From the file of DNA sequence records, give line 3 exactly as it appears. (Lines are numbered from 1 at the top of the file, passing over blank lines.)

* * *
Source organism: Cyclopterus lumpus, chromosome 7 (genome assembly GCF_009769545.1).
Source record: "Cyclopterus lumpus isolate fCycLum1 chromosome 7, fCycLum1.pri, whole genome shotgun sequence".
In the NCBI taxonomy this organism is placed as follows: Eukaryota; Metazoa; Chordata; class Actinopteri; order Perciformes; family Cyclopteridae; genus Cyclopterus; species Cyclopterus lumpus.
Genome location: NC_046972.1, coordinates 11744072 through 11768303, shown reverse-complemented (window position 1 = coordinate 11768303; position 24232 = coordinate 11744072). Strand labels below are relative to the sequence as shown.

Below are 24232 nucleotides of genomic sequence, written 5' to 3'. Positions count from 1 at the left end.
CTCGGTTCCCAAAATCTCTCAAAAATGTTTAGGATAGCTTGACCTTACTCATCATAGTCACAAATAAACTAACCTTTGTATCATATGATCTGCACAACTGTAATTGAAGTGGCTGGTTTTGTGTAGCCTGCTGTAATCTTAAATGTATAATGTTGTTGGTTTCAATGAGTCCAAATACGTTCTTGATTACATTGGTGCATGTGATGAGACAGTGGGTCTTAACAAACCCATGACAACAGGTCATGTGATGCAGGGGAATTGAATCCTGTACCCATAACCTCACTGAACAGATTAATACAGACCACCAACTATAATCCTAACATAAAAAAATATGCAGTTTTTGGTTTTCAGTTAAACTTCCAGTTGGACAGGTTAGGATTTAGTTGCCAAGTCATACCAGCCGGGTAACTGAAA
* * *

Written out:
In the NCBI taxonomy this organism is placed as follows: Eukaryota; Metazoa; Chordata; class Actinopteri; order Perciformes; family Cyclopteridae; genus Cyclopterus; species Cyclopterus lumpus.